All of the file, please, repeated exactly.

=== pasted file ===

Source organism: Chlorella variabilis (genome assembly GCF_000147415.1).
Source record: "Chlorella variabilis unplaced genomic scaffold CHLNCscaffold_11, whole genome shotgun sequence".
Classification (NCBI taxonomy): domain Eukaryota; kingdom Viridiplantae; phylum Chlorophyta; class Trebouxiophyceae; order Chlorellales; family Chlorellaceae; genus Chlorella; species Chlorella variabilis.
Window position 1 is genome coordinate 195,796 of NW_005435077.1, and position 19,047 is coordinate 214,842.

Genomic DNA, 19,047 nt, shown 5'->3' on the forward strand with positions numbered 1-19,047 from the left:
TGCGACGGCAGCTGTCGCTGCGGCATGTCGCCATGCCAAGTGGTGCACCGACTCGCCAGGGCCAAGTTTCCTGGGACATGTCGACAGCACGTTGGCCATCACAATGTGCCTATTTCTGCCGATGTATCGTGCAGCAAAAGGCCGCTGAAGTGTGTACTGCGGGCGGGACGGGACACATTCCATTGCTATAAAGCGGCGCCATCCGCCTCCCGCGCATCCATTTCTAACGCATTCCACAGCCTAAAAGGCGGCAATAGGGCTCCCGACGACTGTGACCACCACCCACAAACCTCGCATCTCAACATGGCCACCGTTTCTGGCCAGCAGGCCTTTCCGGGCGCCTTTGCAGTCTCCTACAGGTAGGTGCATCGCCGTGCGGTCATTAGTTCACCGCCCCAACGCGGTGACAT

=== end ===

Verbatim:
Source organism: Chlorella variabilis (genome assembly GCF_000147415.1).
Source record: "Chlorella variabilis unplaced genomic scaffold CHLNCscaffold_11, whole genome shotgun sequence".
Classification (NCBI taxonomy): domain Eukaryota; kingdom Viridiplantae; phylum Chlorophyta; class Trebouxiophyceae; order Chlorellales; family Chlorellaceae; genus Chlorella; species Chlorella variabilis.
Window position 1 is genome coordinate 195,796 of NW_005435077.1, and position 19,047 is coordinate 214,842.

Genomic DNA, 19,047 nt, shown 5'->3' on the forward strand with positions numbered 1-19,047 from the left:
TGCGACGGCAGCTGTCGCTGCGGCATGTCGCCATGCCAAGTGGTGCACCGACTCGCCAGGGCCAAGTTTCCTGGGACATGTCGACAGCACGTTGGCCATCACAATGTGCCTATTTCTGCCGATGTATCGTGCAGCAAAAGGCCGCTGAAGTGTGTACTGCGGGCGGGACGGGACACATTCCATTGCTATAAAGCGGCGCCATCCGCCTCCCGCGCATCCATTTCTAACGCATTCCACAGCCTAAAAGGCGGCAATAGGGCTCCCGACGACTGTGACCACCACCCACAAACCTCGCATCTCAACATGGCCACCGTTTCTGGCCAGCAGGCCTTTCCGGGCGCCTTTGCAGTCTCCTACAGGTAGGTGCATCGCCGTGCGGTCATTAGTTCACCGCCCCAACGCGGTGACAT